I like to watch the birds in the garden. I can see them as I gaze out the kitchen window. The blue jays scream and argue. The woodpeckers and nuthatches are a circus of acrobats as they negotiate the expanse of tree trunks. There are different kinds of sparrows, cardinal couples, and flocks of dark-eyed juncos. In the summer there’ll be hummingbirds and orioles. Several times a day the birds will suddenly scatter. I don’t know why. Perhaps there’s a noise, a movement, or a falling shadow that sets them off. Often it’s nothing and they quickly return. Sometimes though, that shadow will be a hunting hawk. Maybe a red tail but more likely a Cooper’s hawk. There will be a flash of darkness and then silence as a few stray feathers float to the ground.

The garden will be silent then, sometimes for hours.  I watch to see if the birds return. And they do but I can never tell if they’re the same ones that were here before.  At dawn and dusk there’s always the call of the mourning doves. A storm might blow in and I’ll watch as a curtain of rain sweeps across the fields before it engulfs the house.

I wonder how long it will be until the spruce tree finally falls.

 

 

 

 

 

 

 

 

Music for this post –Noah Gundersen & The Forest Rangers- Day is Gone 

 

 

Storm Spell

 

The firmament divides somewhere overhead. The eastern sky is a cherub’s blue, tonsured in cumulus white. The western sky is a mutinous grey, fallen wings cast out from above. The house sits below the split. The facing windows hang out over the precipice, both in front of and then inside the quickening storm.  

 

The wind is a dog that shakes the trees, throttling the tops, jerking them back and forth. Across the fields the lightning flares, silent at first but then it kisses the ground. Burnt air flinches back and the music of the universe spills out of the light. The thunder is a work calloused hand that scrapes and rasps across the skin. A drop slaps hard on the windowsill, and then a second, and then a third. Petals fall from the apple trees chasing the storm to the ground. The rain is an airborne river and the small windows of mesh that pattern the screens fill up and hide the garden and the yard.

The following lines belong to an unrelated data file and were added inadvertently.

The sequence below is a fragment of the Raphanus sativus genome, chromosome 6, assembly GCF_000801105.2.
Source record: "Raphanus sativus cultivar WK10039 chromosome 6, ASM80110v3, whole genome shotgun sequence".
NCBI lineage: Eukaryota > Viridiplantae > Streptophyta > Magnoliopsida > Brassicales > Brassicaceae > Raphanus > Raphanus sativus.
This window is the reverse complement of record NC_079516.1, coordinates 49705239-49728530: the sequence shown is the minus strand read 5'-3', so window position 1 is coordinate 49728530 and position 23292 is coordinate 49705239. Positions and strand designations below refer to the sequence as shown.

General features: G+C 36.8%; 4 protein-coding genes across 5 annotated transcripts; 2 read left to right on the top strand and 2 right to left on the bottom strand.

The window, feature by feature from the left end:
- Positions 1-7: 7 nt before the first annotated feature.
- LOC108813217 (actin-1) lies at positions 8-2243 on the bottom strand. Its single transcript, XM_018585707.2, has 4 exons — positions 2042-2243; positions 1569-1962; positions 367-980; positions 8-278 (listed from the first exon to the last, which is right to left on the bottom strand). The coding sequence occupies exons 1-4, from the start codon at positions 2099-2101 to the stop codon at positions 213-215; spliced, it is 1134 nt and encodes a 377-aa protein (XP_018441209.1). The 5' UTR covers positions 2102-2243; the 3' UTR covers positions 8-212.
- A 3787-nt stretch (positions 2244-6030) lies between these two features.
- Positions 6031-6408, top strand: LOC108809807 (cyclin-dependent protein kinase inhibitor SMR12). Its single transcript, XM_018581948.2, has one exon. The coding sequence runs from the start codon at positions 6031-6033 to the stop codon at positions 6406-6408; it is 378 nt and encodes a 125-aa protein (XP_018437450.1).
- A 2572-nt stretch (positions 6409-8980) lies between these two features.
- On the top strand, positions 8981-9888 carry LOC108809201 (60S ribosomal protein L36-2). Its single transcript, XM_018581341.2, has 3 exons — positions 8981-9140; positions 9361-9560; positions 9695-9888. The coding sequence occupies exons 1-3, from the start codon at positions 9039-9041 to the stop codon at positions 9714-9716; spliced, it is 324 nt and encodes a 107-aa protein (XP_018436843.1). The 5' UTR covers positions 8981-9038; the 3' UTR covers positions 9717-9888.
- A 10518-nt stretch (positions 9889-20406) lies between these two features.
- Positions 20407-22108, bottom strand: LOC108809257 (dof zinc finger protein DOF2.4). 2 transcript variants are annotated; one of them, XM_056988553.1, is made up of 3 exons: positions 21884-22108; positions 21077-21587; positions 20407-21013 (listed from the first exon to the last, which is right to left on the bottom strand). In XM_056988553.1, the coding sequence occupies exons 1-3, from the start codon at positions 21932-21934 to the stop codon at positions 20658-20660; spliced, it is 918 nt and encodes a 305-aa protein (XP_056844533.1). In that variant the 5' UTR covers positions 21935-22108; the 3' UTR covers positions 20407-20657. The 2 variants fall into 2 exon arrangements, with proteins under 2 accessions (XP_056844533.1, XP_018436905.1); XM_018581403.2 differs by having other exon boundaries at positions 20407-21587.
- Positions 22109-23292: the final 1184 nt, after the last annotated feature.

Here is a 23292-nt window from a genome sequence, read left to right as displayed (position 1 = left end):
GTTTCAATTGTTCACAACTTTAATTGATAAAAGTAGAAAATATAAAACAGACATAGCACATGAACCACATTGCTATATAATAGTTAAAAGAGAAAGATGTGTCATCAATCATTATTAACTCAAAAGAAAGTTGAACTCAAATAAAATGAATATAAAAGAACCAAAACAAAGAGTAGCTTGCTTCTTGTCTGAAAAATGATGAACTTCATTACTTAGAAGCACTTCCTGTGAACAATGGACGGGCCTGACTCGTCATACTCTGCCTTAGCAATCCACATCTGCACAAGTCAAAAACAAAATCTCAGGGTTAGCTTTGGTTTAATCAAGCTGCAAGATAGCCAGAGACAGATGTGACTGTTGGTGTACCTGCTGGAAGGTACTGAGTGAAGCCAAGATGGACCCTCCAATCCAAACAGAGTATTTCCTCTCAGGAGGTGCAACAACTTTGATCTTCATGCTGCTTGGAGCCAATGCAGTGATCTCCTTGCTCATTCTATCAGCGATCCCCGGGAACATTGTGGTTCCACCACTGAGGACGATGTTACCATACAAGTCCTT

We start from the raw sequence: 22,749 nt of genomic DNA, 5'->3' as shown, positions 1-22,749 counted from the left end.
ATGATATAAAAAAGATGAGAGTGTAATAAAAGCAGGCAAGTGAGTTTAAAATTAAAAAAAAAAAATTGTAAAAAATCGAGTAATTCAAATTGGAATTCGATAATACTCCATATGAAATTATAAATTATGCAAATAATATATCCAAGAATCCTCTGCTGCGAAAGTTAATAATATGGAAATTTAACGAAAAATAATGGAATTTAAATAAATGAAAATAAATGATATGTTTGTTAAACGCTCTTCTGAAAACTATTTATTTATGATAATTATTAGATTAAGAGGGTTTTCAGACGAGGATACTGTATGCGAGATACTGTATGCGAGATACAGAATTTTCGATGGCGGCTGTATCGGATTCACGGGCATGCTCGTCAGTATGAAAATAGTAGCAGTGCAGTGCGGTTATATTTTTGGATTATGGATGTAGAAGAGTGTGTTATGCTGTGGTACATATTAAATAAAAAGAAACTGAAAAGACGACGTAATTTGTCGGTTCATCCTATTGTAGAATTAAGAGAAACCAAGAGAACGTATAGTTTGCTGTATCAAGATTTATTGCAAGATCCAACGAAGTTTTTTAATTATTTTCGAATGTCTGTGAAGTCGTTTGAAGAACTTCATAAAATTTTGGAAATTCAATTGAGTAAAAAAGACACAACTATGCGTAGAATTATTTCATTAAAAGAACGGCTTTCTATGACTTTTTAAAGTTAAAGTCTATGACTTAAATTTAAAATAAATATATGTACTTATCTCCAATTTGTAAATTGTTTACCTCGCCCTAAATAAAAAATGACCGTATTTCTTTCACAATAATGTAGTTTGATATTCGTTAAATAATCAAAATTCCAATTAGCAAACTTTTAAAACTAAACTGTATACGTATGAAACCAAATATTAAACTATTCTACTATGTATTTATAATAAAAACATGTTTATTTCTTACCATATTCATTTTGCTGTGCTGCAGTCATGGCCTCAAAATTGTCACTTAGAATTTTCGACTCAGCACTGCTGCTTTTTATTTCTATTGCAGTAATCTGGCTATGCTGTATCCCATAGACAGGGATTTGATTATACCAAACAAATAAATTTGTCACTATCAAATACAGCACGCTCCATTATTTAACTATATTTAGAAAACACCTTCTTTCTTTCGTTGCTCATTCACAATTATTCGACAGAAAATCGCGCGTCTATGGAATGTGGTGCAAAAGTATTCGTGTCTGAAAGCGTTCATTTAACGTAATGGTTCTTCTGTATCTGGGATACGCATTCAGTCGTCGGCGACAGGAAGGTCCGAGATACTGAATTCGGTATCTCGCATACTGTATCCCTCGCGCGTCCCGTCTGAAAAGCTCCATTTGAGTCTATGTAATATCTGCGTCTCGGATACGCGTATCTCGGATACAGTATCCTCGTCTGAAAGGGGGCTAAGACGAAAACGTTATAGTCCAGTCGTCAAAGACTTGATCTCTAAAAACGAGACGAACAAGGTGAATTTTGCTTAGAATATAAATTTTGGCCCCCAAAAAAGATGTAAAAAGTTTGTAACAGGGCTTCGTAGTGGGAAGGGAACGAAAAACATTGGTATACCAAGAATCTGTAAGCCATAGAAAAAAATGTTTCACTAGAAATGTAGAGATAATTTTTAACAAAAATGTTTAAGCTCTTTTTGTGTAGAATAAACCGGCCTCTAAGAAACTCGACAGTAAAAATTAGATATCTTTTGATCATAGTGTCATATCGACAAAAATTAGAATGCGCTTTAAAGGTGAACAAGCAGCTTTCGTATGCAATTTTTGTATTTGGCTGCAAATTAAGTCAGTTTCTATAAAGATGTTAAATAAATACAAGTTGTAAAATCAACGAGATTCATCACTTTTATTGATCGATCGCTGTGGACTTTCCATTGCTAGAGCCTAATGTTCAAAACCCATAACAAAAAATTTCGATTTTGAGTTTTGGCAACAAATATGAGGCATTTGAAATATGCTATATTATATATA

A door slams shut overhead and the sudden realization that the bedroom windows are open sends us running up the stairs. We hurry from room to room, forcing down the sashes, wiping the windowsills, laying towels down on the wet carpets, grumbling and laughing a little. Laughing not because it was funny, but because the wind was so strong, the lightning was so wild and the gunshot cracks and black rumble that sang accompaniment as it split the air had held us frozen and made us forget that we were safe inside.  The sky flickers with diamond fire. An alto chord tears free to grind along the spine and we shiver within the embrace of the windows and the roof and the walls.

 

The tulip heads are bent and heavy with the remnants of rain. The wind has died down and the sun has returned to warm the air. The green bite of the garden after the rain comes in through the newly opened windows. The back end of the storm hangs in the eastern sky, a clear line drawn across the horizon. It sends back a parting roll of thunder that fades into the drip, drip, drip of sodden trees.